Monday, 18 December 2017

Why seeking help now is vital

A positive message about seeking help at university (from experience), and why you shouldn't give up on your dreams.
- Mai Behmber

Hi, reader! My name is Mai, I am a bioscience student at Swansea University, and this is my story of how I attempted to make my way through university without seeking help to manage my mental illness.

From as far back as I can remember, I have had an obsession with the sea and all its creatures. I have killer whale, dolphin and even octopus cuddly toys from when I was little, and more books about the sea than I can count. But I have also, for many years, experienced a heaviness that I couldn’t quite explain. I can only say that it feels like a black hole in my chest that varies daily in size. Some days, it completely sucks me in, and all I can do is lie helplessly in bed. Other days, it’s tiny and barely noticeable. The black hole was still very much with me when I started university in September 2016. I was, as I am now, on a foundation biology course to then go on to do a degree in marine biology. In doing this, I am working towards my lifelong goal of becoming a marine biologist.

Before coming to university, I had been in treatment for a year trying to recover from my undiagnosed mental illness. However, about a month in, and a second medication change later, I stopped attending lectures as my paranoia grew worse and the black hole became completely overwhelming. I felt scared and alone. My thoughts were no longer safe, and I couldn’t escape to dreamland as my mind felt plagued. Instead of reaching out for help, I tried to combat it myself. I didn’t open up to my parents, I didn’t seek counselling. All I did was ask for another medication change. Although being on the correct medication is an important step to some people’s recovery, it isn’t complete without the help of your family, friends and professionals.

Halfway through the academic year, the head of course called me in and told me that the university felt it was best for me to suspend my studies, and to try again the following year. At first, I was devastated. I thought I had messed up my future and my dream career. Thinking about not going to university made me feel like I had no future. Then the university let me know that they had no doubt about me being able to achieve getting my degree. This gave me hope that I still had a shot at getting everything I ever wanted.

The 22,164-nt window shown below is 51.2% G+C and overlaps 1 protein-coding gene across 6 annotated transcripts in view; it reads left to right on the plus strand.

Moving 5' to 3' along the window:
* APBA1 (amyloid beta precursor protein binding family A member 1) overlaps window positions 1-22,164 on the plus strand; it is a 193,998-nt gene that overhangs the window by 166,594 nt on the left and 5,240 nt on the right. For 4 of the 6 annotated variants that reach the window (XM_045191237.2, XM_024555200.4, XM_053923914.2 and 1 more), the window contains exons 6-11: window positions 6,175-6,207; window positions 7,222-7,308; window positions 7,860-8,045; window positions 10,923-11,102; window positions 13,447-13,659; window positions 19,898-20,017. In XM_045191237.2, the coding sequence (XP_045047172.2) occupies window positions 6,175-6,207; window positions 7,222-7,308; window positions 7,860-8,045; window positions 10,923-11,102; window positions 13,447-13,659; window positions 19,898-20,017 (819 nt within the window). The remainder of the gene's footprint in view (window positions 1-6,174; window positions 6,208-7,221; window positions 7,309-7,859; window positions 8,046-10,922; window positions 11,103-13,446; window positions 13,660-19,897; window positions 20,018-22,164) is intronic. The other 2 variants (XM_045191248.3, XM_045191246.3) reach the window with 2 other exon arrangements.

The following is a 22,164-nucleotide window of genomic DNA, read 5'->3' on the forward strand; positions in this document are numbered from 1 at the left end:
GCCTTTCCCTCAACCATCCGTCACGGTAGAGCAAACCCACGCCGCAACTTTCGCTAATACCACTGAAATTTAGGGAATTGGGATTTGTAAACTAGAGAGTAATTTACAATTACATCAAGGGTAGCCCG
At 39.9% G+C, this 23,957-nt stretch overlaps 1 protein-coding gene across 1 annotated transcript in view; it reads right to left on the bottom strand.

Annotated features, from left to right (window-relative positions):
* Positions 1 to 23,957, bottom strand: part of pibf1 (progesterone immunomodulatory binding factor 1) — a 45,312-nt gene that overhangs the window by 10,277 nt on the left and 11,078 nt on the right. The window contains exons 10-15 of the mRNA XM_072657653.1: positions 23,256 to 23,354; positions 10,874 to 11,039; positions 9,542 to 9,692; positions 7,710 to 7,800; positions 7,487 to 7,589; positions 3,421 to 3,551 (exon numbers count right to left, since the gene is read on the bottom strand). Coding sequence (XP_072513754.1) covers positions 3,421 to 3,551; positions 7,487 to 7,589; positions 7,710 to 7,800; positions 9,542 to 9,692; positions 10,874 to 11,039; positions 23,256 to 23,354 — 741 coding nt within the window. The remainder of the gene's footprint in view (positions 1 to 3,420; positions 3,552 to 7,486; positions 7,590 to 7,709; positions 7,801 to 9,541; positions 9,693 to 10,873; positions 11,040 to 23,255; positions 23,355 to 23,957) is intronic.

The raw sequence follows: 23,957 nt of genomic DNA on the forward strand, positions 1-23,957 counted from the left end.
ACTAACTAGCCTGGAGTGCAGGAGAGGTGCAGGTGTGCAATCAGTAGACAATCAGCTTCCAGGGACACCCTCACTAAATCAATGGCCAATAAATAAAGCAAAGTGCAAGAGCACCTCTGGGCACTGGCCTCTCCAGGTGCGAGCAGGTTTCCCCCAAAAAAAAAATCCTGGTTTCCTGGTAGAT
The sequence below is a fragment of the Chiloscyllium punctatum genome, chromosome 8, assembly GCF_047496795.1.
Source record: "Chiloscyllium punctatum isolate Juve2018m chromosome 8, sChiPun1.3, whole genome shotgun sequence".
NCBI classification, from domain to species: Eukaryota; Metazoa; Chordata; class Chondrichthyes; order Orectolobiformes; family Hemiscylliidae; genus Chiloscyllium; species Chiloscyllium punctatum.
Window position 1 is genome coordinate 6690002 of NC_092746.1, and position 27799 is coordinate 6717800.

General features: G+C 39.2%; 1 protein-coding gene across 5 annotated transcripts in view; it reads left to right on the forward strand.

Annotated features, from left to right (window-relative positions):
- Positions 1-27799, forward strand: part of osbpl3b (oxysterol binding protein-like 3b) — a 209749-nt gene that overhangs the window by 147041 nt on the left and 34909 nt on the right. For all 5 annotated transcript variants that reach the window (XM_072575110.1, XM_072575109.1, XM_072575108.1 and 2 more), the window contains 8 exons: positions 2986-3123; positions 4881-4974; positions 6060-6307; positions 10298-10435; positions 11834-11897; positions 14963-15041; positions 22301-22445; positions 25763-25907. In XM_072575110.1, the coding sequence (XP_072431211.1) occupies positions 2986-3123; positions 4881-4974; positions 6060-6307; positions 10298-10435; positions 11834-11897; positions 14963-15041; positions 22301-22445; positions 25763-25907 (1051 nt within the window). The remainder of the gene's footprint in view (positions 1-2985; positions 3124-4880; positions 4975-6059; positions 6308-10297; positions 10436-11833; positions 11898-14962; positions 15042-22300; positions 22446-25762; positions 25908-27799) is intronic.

Suspending was the best decision that could possibly have been made, as it gave me a chance to seek the help I truly needed. During the six months away from university, I managed to find the right combination of medication and counselling with the help of my family.

I have restarted the foundation year and I couldn’t be doing better. My grades are great, my attendance is what it should be, my family are in the know with what is going on in my head, and the university have, in the best way possible, wrapped me in bubble wrap. It feels as if the black hole is still there but other people are helping me keep it manageable. There’s no way I can fall backwards without someone catching me, and for the first time in years I feel confident and supported. I am overwhelmed with the support I have been able to get from the university. I couldn’t be in a safer place.


Hi, I’m Mai! I am a bioscience student at Swansea University, and suffer from an undiagnosed mental illness. I wanted to write a blog for Student Minds to let students know that they’re not alone in
their difficulties.

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